The morning after

Beirut, Lebanon

It is the morning after.

What we hoped to be a nightmare, turned out not to be. I mean it is, but it happened for real.
People are still missing. The search continues. The capital is in rubbles.
It’s OK to feel vulnerable and weak, but we must not panic. We did that yesterday. Today is a day of action. We need to keep it together.

This one is on us.

We are at the very early stages to assess the exact needs. For now, it’s basic emergency needs. That means medical help, food, water & shelter.

Wear a mask & gloves. Head to Gemmayzeh or Mar Mikhael or Martyrs’ Square. Help those who need to gather their stuff from underneath the mess. Have your phone at full charge & bring a power bank. Have someone know where you are.

Please follow instructions of whoever is in charge on the spot. Do not do your own thing. Be kind to strangers.

Organize yourself on a neighborhood basis. Check up on your neighbors. Establish neighborhood watches for safety if you’ve lost your doors or parts of your building. Take turns. Do not overburden yourself. Self-care is important.

Less than 24 hours later, Armenia street was busy again.

Hundreds of volunteers took the streets to help clean homes, shops, sidewalks & make room for cars to pass.
A community of volunteers who organically came down to help. No one asked us to go down.
It was a no brainer that we needed to be there. None of us had slept the night before, but it was the least we could do.

My starting point was where Armenia street begins in Dawra. Passed through Bourj Hammoud & reached Mar Mikhael. All I could hear was the noise of glass. Broken glass.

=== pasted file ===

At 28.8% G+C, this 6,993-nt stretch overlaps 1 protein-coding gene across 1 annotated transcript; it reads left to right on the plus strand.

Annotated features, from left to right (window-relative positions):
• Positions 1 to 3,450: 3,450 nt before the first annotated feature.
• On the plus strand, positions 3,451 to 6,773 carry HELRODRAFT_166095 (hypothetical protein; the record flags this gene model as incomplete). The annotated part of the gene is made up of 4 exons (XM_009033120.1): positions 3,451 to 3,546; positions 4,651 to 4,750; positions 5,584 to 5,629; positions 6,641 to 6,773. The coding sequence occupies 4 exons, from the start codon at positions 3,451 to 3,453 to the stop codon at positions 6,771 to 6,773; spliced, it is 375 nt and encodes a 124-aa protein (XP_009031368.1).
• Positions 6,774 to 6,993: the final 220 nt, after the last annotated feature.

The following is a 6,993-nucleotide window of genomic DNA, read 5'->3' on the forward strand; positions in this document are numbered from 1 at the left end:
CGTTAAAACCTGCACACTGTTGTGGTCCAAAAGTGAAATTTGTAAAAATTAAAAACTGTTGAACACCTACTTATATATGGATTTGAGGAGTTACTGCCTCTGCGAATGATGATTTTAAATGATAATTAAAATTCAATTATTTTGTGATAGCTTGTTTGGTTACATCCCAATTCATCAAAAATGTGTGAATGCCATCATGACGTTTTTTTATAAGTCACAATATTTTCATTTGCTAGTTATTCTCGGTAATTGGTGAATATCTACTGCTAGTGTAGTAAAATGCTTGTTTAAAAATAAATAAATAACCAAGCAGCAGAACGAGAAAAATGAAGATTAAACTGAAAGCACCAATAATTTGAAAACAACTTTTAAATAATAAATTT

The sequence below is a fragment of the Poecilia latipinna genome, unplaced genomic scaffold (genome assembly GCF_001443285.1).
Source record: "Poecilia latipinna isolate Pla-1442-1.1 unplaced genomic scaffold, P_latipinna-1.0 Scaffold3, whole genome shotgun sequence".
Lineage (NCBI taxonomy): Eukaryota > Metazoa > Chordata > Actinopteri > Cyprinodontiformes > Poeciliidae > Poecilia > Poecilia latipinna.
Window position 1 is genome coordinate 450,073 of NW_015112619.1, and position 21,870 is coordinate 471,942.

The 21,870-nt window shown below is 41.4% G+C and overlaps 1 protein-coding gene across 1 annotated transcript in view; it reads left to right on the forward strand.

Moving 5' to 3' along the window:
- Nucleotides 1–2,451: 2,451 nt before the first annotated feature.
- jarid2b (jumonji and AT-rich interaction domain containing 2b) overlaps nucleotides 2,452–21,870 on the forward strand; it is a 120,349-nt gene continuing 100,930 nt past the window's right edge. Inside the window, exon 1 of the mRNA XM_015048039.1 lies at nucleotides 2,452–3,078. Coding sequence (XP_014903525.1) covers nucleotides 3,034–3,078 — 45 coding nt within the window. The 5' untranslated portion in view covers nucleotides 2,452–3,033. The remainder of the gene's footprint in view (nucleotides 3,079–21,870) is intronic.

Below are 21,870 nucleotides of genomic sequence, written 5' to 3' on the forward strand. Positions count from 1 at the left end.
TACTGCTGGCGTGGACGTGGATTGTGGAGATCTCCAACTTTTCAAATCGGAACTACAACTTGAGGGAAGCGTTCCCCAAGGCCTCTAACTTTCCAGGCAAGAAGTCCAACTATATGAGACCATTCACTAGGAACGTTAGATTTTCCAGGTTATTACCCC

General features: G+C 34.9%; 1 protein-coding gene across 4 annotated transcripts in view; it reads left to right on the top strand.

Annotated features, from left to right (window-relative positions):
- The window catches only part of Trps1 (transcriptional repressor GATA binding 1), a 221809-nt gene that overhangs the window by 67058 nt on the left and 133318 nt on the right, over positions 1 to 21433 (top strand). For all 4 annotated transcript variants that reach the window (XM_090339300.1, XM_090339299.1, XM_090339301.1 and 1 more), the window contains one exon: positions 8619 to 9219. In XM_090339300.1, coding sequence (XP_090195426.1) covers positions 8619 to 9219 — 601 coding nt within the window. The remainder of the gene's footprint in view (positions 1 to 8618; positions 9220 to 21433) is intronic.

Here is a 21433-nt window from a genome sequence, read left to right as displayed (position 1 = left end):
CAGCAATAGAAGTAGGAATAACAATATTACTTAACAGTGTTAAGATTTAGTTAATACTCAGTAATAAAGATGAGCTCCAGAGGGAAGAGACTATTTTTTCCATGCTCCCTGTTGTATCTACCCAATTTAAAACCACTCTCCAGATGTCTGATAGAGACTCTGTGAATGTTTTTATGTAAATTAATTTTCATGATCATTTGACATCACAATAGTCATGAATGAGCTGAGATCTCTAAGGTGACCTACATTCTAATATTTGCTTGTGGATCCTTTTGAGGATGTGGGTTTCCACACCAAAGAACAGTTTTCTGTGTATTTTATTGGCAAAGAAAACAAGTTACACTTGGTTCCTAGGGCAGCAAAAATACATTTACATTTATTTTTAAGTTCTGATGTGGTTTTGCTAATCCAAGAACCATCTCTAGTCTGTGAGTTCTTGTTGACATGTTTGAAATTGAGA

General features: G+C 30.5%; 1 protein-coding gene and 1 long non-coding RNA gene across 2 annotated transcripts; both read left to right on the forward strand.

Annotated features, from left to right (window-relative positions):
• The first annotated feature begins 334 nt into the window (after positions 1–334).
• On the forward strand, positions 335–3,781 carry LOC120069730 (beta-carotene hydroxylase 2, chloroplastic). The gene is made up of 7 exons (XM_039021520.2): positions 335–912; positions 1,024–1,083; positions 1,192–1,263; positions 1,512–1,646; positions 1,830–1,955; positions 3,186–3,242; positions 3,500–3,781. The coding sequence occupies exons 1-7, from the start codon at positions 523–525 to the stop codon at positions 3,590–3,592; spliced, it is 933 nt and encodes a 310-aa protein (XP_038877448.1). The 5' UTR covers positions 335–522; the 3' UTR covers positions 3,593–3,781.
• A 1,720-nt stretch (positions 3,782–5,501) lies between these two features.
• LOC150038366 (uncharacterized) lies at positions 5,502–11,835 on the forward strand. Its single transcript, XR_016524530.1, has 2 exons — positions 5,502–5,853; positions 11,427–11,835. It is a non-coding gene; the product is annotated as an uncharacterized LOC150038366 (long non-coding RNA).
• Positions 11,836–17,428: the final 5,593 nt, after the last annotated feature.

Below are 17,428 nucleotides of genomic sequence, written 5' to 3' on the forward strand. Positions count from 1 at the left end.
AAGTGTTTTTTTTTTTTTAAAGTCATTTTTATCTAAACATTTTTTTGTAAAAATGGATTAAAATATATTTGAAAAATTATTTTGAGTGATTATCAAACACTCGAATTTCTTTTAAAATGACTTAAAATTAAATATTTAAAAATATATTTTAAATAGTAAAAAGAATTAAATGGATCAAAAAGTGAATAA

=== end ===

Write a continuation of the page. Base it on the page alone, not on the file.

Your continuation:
The damage is beyond my ability to explain. A piece of my heart is broken. Everyone lost a part of their heart. Everyone died a little, even if we survived the blast.

All the frustration, disappointment & heartache, however, was transformed into helping others. By early afternoon, youth from around the country had joined us in Beirut to give a hand.

Everyone was a stranger, but it felt like everyone knew each other. We were going through the same grief. Strangers became a community of volunteers. Each doing what they can. Some with a broom or a shovel. Others giving out water. Preparing sandwiches. Distributing food. Checking up on each other. Sharing their individual recollection of the moment. Taking turns to make sure no one is overworked.

This is a people so used to a failed state, they knew this was on them.

On the day of the explosion, I walked from Gemmayzeh to Mar Mikhael to get home. It was a battlefield. Traumatizing to say the least. The next day, walking from Mar Mikhael to Gemmayzeh, it was a heartbreak. The type where you physically feel the pain in the heart.

Looking around you understand that this isn’t a day gone wrong. This is a city destroyed. This is not reversible. And the fact that all this was preventable is killing me.

137 deaths. 5000 injured. Many still missing. The numbers will rise.

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